The Office for National Statistics in the United Kingdom reported a 2.8% inflation number in July. This is slightly better than the 2.9% June figure, but not enough to offset the lower rate of pay rises. Housing prices rose 3.1% prompting fears that the government’s “Help to Buy” program could be fuelling a housing bubble. The housing price rise in London was 8.1%.
The GBP/USD has experienced a volatile morning before and after the inflation numbers. Early in European trading the pair was coming down session high of 1.5480 down towards 1.5460. The inflation numbers and possible housing bubble arguments drove the pair lower to 1.5430 but in the American session the losses have been reversed as the pair again mounts an attach on the 1.55 price level.
A group of economists have forecasted that the 7 percent unemployment rate could be hit sooner than the Bank of England estimates. Tomorrow’s release of the central bank’s minutes will be of particular interest to shed more detail into the stimulus vote as higher rates could be sooner rather than later. This week with inflation and employment numbers as well as the BoE minutes should give traders plenty to chew on as the week progresses.
The major trends in the market continue to be:
US Federal Reserve Tapering. The timeline is still unknown and there have been strong arguments for it to start as soon as next month as well as to hold off for the rest of the year as Bernanke’s replacement is in office. The more imminent the end of QE is the USD receives a boost, vice versa when the timetable gets further pushed into the next year.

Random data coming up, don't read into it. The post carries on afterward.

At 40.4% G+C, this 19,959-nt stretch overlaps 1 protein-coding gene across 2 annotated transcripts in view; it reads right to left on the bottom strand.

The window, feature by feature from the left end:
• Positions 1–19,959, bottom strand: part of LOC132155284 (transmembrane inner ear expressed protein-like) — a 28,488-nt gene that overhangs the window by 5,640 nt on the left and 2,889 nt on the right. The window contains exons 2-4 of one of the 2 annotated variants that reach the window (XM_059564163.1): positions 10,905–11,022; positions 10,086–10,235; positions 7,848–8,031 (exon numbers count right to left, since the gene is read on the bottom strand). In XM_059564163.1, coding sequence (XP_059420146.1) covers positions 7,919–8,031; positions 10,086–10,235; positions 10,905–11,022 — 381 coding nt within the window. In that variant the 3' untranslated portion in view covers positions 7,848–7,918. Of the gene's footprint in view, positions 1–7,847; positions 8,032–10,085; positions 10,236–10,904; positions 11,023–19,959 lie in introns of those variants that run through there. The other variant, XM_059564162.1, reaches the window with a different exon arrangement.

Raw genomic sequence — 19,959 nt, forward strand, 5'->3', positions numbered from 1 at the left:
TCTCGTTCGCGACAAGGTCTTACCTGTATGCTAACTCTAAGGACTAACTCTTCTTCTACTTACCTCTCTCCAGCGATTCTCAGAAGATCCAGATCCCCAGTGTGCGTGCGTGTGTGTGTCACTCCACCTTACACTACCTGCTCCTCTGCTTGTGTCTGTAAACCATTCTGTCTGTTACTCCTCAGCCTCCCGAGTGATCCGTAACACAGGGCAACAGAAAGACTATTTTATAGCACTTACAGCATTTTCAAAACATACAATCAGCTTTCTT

European recovery boosted by German growth. Germany continues posting strong confidence and manufacturing numbers. For the rest of Europe its more of a reducing the contraction but is still seen as a positive. The EUR has appreciated on the back of the good European numbers and the USD weakness as tapering is still a moving target.
China statistics point to a rebound. China output and imports appear to be back on track. There are still question marks as how sustainable that is at this point. The biggest threat to Chinese stability is its banking system but the government has been proactive to reduce the size and reach of "shadow banking’
Japan’s weak GDP puts sales tax under scrutiny. The Japanese GDP figures fell back to earth this week. After posting an impressive 3.8% in March the figures fell to 2.6% of GDP growth. The honeymoon period between the markets and PM Shinzo Abe might be near. The low GDP growth puts a big question mark on the progress of one of Abe’s “arrows” to fix the Japanese economy. A sales tax has been discussed as the next step to try and bolster Japan’s public finances, but given the low growth it might be delayed or pushed off the agenda indefinitely.
- Wed Aug 14 Jobless Claims Change
- Wed Aug 14 Employment Change
- Wed Aug 14 Bank of England Minutes
- Wed Aug 14 Claimant Count Rate
- Wed Aug 14 ILO Unemployment Rate
- Thu Aug 15 Retail Sales
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